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Can Blockchain Save the Supply Chain from COVID-19?


As China emerges from the first major wave of the COVID-19 pandemic, its economy is setting an example for the rest of the world. But, industries are hesitant to resume the status quo amid continuing economic fears. Therefore, Chinese officials must do more than remove economic restrictions. They must give confidence to the battered companies wading back into uncertain markets. There needs to be a way to save the supply chain from COVID-19.

A Complex Environment

Experts suggest that, if the Chinese economy continues to lag, it could send shock waves through global supply chains at a time when they’re already in crisis mode. Materials shortages and bottlenecks could even prolong the pandemic. It would make it more difficult for manufacturers to fulfill orders for personal protective equipment and other medical supplies.

Trust serves as the missing link between the supply side and demand side. Purchasers want what Chinese manufacturers have to offer. And, those manufacturers are similarly eager to ramp up production. When multimillion-dollar deals are negotiated in hours, it raises red flags on both sides. Failure to find common ground could inhibit the response to the pandemic and delay economic recovery. Fortunately, there’s one emerging technology uniquely suited to the needs of this moment: blockchain.

Technology Based on Trust

To everyone’s great frustration, the course of COVID-19 and its enduring economic impacts look unpredictable as ever. As companies rush to aid the COVID-19 response or fight to keep their doors open, they require trust in suppliers and partners and transparency into supply chains and contractual obligations. Luckily, blockchain excels on both fronts.

With blockchain, users gain visibility throughout the supply chain and can start monitoring for factors such as quality control, performance benchmarks, and worker standards. In the midst of the COVID-19 crisis, knowing precisely what’s happening at crucial parts of the supply chain helps prevent a bad situation from worsening.

That’s particularly true for those on the front lines of the pandemic who are trying to ensure the availability of sensitive products. Blockchain creates a permanent audit trail along every link in the chain, and buyers can use it to verify things such as the provenance of parts used in medical equipment or ingredients added to critical pharmaceuticals.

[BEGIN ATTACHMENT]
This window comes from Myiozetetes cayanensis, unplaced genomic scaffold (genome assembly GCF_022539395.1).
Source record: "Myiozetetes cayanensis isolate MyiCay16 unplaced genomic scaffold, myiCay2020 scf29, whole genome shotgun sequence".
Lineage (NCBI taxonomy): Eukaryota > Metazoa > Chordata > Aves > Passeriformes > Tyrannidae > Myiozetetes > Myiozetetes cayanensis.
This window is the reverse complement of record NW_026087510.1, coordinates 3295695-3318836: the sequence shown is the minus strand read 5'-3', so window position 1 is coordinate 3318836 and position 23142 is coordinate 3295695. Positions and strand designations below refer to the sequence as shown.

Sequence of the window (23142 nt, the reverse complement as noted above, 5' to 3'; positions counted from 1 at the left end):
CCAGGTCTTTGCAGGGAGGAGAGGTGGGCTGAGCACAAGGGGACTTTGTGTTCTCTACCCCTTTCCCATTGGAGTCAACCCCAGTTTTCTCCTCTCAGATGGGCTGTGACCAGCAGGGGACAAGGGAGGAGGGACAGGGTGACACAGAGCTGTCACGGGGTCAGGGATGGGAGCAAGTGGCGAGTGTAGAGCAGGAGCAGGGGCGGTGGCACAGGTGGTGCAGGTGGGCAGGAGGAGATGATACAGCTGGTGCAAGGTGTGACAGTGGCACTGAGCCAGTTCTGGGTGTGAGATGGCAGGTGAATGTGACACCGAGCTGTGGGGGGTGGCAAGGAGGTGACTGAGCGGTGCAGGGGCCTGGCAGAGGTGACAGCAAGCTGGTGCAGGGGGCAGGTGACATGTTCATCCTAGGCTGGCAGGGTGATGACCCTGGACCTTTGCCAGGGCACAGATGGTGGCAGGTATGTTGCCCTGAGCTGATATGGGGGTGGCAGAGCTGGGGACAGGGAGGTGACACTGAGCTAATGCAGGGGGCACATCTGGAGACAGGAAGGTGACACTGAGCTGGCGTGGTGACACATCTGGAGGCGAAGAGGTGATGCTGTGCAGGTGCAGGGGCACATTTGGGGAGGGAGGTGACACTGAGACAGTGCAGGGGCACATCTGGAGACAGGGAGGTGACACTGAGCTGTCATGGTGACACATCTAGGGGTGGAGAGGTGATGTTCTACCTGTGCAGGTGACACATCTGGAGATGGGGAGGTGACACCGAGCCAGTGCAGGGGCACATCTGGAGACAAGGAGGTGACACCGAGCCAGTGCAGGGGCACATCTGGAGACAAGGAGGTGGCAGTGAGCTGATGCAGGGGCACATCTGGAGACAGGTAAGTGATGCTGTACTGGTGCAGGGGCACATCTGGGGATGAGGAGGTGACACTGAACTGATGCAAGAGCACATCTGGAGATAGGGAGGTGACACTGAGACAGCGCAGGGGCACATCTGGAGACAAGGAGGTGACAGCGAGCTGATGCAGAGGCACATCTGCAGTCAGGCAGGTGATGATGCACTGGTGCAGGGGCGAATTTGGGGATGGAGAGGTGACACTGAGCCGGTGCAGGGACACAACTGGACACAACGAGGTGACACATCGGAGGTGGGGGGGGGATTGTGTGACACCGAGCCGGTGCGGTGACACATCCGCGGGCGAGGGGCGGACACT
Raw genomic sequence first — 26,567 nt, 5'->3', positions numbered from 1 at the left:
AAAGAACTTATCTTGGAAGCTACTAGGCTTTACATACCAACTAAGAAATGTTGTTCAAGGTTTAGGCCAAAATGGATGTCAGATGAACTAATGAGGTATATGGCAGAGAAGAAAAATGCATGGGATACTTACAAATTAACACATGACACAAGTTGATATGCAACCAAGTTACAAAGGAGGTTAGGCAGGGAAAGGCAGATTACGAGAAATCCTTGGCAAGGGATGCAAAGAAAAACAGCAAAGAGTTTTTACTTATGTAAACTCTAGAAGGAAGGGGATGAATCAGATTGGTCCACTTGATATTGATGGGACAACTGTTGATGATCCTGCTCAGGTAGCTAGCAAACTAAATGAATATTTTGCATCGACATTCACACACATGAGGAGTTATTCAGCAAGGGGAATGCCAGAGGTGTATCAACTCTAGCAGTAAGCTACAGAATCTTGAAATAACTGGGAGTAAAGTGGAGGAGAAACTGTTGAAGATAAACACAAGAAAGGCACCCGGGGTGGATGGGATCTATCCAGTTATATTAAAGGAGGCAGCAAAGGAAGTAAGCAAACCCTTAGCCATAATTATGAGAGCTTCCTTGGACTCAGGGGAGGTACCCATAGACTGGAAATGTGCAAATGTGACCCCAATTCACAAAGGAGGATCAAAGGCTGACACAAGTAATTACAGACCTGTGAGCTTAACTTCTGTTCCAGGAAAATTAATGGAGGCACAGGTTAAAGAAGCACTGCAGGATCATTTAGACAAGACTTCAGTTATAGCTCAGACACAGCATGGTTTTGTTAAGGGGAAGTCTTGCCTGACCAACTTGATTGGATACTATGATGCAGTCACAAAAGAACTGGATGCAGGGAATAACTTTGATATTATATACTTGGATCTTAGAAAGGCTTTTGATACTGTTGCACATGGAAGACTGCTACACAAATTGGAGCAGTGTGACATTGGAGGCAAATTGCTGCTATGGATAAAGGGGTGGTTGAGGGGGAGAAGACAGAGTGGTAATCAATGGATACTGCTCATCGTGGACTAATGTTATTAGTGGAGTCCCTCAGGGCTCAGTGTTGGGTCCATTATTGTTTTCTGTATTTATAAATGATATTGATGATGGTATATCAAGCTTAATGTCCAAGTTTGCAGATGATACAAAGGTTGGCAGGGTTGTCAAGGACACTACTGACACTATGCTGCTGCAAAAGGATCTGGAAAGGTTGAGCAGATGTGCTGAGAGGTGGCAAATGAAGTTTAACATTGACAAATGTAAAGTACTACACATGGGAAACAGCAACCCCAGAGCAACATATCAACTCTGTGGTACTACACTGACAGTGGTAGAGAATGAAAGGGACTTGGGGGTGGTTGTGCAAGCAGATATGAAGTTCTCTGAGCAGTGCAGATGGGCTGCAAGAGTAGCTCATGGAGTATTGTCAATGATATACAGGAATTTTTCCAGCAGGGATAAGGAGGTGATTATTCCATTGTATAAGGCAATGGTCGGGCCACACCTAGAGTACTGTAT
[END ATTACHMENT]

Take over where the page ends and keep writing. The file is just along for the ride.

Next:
A Potential Solution For All

Even for companies operating far outside the scope of the pandemic response, blockchain has something valuable to offer at this moment. Thanks to improved transparency, buyers can seek out ethical sources that minimize their environmental footprint or abide by fair labor practices.

As consumers make tough choices on how to spend their limited disposable income, they will naturally gravitate toward companies that do the right thing — ones that act ethically. Being able to satisfy that demand could help savvy merchants make it through this crisis.

Use Cases For Blockchain

None of these applications are hypothetical, either. There are already countless instances of organizations using blockchain to counter the effects of COVID-19. For example, many Chinese charities already suffered from a credibility problem before news circulated of a Hubei medical charity’s volunteers misappropriating supplies.

To keep donation money from drying up, a startup called Hyperchain built a blockchain-based donation platform. Because it ensured full transparency in how donations are used, it secured 500 donations in just a few days after its launch. When trust was lacking, blockchain made all the difference.

In another example, a China-based mutual aid platform used blockchain to speed up claims payouts at the height of the outbreak. This could be helpful in the U.S., where unemployment offices already face an onslaught of claims. It’s easy to imagine the sweeping administrative burden created by this pandemic in offices across the country.